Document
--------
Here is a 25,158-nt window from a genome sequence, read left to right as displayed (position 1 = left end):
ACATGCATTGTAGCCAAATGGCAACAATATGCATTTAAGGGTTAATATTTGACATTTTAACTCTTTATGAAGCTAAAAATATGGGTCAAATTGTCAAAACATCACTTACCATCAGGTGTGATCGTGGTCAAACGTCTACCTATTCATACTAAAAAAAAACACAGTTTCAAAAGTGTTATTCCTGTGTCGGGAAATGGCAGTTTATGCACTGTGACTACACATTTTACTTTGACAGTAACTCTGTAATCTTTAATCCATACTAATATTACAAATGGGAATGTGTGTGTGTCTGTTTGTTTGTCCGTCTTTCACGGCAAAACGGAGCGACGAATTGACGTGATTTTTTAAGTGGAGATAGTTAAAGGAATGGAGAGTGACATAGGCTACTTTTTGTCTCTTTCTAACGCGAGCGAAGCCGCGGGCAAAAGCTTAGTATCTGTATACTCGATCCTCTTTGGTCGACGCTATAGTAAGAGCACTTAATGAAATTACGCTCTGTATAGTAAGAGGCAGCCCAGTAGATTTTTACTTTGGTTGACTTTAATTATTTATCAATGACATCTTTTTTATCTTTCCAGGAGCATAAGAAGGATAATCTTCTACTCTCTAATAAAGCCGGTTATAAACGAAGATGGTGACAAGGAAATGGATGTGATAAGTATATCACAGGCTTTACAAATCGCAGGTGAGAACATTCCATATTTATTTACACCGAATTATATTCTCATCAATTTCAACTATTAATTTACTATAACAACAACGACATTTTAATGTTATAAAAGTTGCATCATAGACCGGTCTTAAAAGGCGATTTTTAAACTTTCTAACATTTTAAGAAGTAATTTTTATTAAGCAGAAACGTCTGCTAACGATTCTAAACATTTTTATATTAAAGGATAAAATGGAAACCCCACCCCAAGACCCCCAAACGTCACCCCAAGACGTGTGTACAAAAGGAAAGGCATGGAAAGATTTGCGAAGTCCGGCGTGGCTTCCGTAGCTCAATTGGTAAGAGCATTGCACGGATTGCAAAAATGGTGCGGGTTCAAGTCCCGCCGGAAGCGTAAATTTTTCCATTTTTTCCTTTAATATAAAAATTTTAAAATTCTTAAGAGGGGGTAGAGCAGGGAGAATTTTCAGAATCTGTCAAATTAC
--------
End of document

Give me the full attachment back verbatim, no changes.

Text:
Here is a 25,158-nt window from a genome sequence, read left to right as displayed (position 1 = left end):
ACATGCATTGTAGCCAAATGGCAACAATATGCATTTAAGGGTTAATATTTGACATTTTAACTCTTTATGAAGCTAAAAATATGGGTCAAATTGTCAAAACATCACTTACCATCAGGTGTGATCGTGGTCAAACGTCTACCTATTCATACTAAAAAAAAACACAGTTTCAAAAGTGTTATTCCTGTGTCGGGAAATGGCAGTTTATGCACTGTGACTACACATTTTACTTTGACAGTAACTCTGTAATCTTTAATCCATACTAATATTACAAATGGGAATGTGTGTGTGTCTGTTTGTTTGTCCGTCTTTCACGGCAAAACGGAGCGACGAATTGACGTGATTTTTTAAGTGGAGATAGTTAAAGGAATGGAGAGTGACATAGGCTACTTTTTGTCTCTTTCTAACGCGAGCGAAGCCGCGGGCAAAAGCTTAGTATCTGTATACTCGATCCTCTTTGGTCGACGCTATAGTAAGAGCACTTAATGAAATTACGCTCTGTATAGTAAGAGGCAGCCCAGTAGATTTTTACTTTGGTTGACTTTAATTATTTATCAATGACATCTTTTTTATCTTTCCAGGAGCATAAGAAGGATAATCTTCTACTCTCTAATAAAGCCGGTTATAAACGAAGATGGTGACAAGGAAATGGATGTGATAAGTATATCACAGGCTTTACAAATCGCAGGTGAGAACATTCCATATTTATTTACACCGAATTATATTCTCATCAATTTCAACTATTAATTTACTATAACAACAACGACATTTTAATGTTATAAAAGTTGCATCATAGACCGGTCTTAAAAGGCGATTTTTAAACTTTCTAACATTTTAAGAAGTAATTTTTATTAAGCAGAAACGTCTGCTAACGATTCTAAACATTTTTATATTAAAGGATAAAATGGAAACCCCACCCCAAGACCCCCAAACGTCACCCCAAGACGTGTGTACAAAAGGAAAGGCATGGAAAGATTTGCGAAGTCCGGCGTGGCTTCCGTAGCTCAATTGGTAAGAGCATTGCACGGATTGCAAAAATGGTGCGGGTTCAAGTCCCGCCGGAAGCGTAAATTTTTCCATTTTTTCCTTTAATATAAAAATTTTAAAATTCTTAAGAGGGGGTAGAGCAGGGAGAATTTTCAGAATCTGTCAAATTAC